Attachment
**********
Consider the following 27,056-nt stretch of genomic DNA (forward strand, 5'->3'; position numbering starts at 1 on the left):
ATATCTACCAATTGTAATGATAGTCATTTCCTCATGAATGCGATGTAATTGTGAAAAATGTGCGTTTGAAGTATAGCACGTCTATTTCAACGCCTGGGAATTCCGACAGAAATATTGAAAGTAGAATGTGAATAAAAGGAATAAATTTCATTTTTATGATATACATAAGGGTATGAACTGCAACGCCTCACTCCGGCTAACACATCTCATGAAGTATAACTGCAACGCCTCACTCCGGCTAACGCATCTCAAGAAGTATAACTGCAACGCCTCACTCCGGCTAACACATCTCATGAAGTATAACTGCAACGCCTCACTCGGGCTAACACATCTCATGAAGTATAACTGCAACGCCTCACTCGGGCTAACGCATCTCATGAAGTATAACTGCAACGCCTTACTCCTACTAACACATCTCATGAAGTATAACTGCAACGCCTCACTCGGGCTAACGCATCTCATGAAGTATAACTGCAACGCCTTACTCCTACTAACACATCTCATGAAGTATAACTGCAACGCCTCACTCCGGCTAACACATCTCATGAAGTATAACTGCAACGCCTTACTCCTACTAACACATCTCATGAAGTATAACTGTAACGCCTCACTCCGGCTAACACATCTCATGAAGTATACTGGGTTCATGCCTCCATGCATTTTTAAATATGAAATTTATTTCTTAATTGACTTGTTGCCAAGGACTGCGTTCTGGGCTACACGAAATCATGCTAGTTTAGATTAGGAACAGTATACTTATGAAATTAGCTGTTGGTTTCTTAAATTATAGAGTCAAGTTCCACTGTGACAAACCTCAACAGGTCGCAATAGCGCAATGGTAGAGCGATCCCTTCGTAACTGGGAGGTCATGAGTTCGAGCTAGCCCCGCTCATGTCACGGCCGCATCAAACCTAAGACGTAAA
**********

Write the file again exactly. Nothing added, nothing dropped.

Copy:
Consider the following 27,056-nt stretch of genomic DNA (forward strand, 5'->3'; position numbering starts at 1 on the left):
ATATCTACCAATTGTAATGATAGTCATTTCCTCATGAATGCGATGTAATTGTGAAAAATGTGCGTTTGAAGTATAGCACGTCTATTTCAACGCCTGGGAATTCCGACAGAAATATTGAAAGTAGAATGTGAATAAAAGGAATAAATTTCATTTTTATGATATACATAAGGGTATGAACTGCAACGCCTCACTCCGGCTAACACATCTCATGAAGTATAACTGCAACGCCTCACTCCGGCTAACGCATCTCAAGAAGTATAACTGCAACGCCTCACTCCGGCTAACACATCTCATGAAGTATAACTGCAACGCCTCACTCGGGCTAACACATCTCATGAAGTATAACTGCAACGCCTCACTCGGGCTAACGCATCTCATGAAGTATAACTGCAACGCCTTACTCCTACTAACACATCTCATGAAGTATAACTGCAACGCCTCACTCGGGCTAACGCATCTCATGAAGTATAACTGCAACGCCTTACTCCTACTAACACATCTCATGAAGTATAACTGCAACGCCTCACTCCGGCTAACACATCTCATGAAGTATAACTGCAACGCCTTACTCCTACTAACACATCTCATGAAGTATAACTGTAACGCCTCACTCCGGCTAACACATCTCATGAAGTATACTGGGTTCATGCCTCCATGCATTTTTAAATATGAAATTTATTTCTTAATTGACTTGTTGCCAAGGACTGCGTTCTGGGCTACACGAAATCATGCTAGTTTAGATTAGGAACAGTATACTTATGAAATTAGCTGTTGGTTTCTTAAATTATAGAGTCAAGTTCCACTGTGACAAACCTCAACAGGTCGCAATAGCGCAATGGTAGAGCGATCCCTTCGTAACTGGGAGGTCATGAGTTCGAGCTAGCCCCGCTCATGTCACGGCCGCATCAAACCTAAGACGTAAA